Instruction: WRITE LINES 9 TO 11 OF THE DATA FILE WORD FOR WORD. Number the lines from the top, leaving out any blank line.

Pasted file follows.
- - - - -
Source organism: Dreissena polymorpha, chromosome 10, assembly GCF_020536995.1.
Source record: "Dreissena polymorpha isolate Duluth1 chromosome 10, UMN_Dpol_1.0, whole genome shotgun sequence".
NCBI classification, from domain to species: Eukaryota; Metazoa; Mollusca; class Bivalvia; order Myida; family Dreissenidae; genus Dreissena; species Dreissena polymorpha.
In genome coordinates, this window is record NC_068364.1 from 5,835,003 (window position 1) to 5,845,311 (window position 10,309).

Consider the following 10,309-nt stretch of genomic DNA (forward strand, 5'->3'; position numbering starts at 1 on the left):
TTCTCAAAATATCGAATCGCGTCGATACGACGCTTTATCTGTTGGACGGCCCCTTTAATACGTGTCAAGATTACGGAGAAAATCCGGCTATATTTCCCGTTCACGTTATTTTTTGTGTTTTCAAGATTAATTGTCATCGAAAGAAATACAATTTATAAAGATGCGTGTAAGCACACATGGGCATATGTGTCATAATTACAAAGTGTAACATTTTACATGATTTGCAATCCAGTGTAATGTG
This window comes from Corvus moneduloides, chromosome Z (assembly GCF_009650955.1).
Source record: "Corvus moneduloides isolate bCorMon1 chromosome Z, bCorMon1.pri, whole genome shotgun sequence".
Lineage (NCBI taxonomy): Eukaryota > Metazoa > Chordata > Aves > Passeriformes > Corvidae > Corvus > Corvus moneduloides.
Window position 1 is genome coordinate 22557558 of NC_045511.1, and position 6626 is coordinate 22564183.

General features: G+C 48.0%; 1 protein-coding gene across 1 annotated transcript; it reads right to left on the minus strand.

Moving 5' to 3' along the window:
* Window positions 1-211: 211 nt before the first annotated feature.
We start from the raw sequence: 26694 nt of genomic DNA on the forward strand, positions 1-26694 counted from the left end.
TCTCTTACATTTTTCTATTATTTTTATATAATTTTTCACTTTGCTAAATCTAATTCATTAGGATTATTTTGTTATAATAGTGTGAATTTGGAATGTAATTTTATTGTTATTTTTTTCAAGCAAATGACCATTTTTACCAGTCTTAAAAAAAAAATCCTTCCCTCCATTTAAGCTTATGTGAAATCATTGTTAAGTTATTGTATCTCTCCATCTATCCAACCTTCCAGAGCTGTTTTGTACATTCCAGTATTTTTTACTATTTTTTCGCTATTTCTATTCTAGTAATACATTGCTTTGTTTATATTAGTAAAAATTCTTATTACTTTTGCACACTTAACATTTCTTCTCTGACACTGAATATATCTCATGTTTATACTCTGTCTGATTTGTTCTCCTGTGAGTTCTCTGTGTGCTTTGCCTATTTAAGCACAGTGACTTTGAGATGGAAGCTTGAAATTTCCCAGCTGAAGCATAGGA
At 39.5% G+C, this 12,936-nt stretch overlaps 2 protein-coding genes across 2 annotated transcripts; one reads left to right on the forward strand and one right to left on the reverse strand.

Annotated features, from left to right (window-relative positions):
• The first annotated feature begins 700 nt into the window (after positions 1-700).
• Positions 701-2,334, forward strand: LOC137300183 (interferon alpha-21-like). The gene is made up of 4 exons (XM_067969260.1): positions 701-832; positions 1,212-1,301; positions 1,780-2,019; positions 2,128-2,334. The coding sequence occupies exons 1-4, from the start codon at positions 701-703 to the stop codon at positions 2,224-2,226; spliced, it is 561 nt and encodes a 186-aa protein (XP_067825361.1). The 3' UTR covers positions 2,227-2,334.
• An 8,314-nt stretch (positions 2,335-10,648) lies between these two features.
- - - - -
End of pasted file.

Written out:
Lineage (NCBI taxonomy): Eukaryota > Metazoa > Chordata > Aves > Passeriformes > Corvidae > Corvus > Corvus moneduloides.
Window position 1 is genome coordinate 22557558 of NC_045511.1, and position 6626 is coordinate 22564183.

General features: G+C 48.0%; 1 protein-coding gene across 1 annotated transcript; it reads right to left on the minus strand.